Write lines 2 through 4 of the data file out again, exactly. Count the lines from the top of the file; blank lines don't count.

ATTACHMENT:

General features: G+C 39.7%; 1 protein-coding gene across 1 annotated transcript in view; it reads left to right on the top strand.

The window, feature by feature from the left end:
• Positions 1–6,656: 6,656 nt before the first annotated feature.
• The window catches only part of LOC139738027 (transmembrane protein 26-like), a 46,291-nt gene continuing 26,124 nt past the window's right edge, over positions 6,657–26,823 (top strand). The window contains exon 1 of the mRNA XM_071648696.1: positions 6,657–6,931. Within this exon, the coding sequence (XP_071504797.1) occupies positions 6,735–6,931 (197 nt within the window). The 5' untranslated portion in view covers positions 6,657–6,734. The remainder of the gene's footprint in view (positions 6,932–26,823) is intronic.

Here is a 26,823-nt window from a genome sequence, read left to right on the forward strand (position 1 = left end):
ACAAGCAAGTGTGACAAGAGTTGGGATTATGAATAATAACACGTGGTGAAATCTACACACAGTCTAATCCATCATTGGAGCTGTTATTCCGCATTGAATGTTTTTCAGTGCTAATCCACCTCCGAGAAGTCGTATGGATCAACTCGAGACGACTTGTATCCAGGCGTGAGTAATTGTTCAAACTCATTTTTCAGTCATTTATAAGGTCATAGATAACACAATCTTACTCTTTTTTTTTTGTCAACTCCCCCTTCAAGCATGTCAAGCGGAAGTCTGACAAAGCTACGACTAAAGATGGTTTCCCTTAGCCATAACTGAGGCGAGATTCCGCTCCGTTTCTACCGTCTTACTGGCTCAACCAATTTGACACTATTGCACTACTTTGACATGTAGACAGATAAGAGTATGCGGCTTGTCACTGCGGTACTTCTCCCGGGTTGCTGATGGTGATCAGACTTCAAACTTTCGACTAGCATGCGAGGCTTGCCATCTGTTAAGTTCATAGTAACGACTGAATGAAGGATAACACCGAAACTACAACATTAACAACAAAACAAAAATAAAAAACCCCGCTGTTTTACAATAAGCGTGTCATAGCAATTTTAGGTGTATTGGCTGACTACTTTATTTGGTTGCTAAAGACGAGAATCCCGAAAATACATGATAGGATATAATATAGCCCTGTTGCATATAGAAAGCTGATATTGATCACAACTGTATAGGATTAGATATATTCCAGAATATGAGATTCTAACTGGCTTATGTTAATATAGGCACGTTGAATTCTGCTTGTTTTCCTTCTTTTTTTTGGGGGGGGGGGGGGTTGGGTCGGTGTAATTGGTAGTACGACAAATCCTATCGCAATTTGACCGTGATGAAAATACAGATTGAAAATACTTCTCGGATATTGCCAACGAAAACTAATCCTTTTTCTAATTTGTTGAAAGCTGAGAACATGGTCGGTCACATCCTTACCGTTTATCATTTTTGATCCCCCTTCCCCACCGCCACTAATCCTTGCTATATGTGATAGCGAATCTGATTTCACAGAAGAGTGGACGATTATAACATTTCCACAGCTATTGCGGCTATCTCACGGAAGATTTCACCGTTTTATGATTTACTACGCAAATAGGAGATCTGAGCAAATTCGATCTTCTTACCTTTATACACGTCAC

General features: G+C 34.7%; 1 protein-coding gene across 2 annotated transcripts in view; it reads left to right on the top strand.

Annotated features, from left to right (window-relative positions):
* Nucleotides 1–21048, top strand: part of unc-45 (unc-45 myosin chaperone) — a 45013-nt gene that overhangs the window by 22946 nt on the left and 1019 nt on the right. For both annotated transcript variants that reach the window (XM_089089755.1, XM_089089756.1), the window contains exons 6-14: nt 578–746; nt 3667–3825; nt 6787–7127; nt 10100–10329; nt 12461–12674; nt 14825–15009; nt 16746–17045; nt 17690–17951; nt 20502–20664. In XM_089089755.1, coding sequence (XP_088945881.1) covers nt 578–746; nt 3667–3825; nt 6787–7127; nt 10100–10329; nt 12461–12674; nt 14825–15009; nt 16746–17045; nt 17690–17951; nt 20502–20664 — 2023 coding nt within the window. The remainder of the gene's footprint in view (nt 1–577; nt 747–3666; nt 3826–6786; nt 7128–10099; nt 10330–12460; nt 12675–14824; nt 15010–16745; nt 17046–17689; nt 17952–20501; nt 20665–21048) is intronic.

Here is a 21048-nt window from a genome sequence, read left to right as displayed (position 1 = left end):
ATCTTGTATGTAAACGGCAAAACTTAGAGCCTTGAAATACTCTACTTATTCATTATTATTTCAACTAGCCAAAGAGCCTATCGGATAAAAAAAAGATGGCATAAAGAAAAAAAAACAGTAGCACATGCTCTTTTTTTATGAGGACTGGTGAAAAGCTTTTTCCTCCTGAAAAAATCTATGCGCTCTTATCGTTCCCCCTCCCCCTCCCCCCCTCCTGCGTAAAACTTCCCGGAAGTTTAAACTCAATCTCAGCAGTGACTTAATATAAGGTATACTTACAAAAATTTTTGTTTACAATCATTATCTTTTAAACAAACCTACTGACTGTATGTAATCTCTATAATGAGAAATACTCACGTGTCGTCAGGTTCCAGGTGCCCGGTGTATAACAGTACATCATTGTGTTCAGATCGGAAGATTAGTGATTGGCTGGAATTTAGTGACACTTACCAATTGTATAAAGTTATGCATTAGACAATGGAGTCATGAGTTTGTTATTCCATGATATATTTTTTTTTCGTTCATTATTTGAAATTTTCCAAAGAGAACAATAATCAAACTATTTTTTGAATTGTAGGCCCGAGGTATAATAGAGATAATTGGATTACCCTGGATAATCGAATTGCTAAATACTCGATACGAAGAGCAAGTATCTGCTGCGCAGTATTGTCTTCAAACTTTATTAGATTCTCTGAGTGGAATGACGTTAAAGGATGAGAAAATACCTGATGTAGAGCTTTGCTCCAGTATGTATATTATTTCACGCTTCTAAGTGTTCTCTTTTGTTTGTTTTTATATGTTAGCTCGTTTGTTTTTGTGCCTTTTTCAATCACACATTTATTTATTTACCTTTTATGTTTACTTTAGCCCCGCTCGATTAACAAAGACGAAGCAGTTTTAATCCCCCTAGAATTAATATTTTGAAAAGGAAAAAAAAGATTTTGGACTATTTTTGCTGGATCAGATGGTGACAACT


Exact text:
The window, feature by feature from the left end:
• Positions 1–6,656: 6,656 nt before the first annotated feature.
• The window catches only part of LOC139738027 (transmembrane protein 26-like), a 46,291-nt gene continuing 26,124 nt past the window's right edge, over positions 6,657–26,823 (top strand). The window contains exon 1 of the mRNA XM_071648696.1: positions 6,657–6,931. Within this exon, the coding sequence (XP_071504797.1) occupies positions 6,735–6,931 (197 nt within the window). The 5' untranslated portion in view covers positions 6,657–6,734. The remainder of the gene's footprint in view (positions 6,932–26,823) is intronic.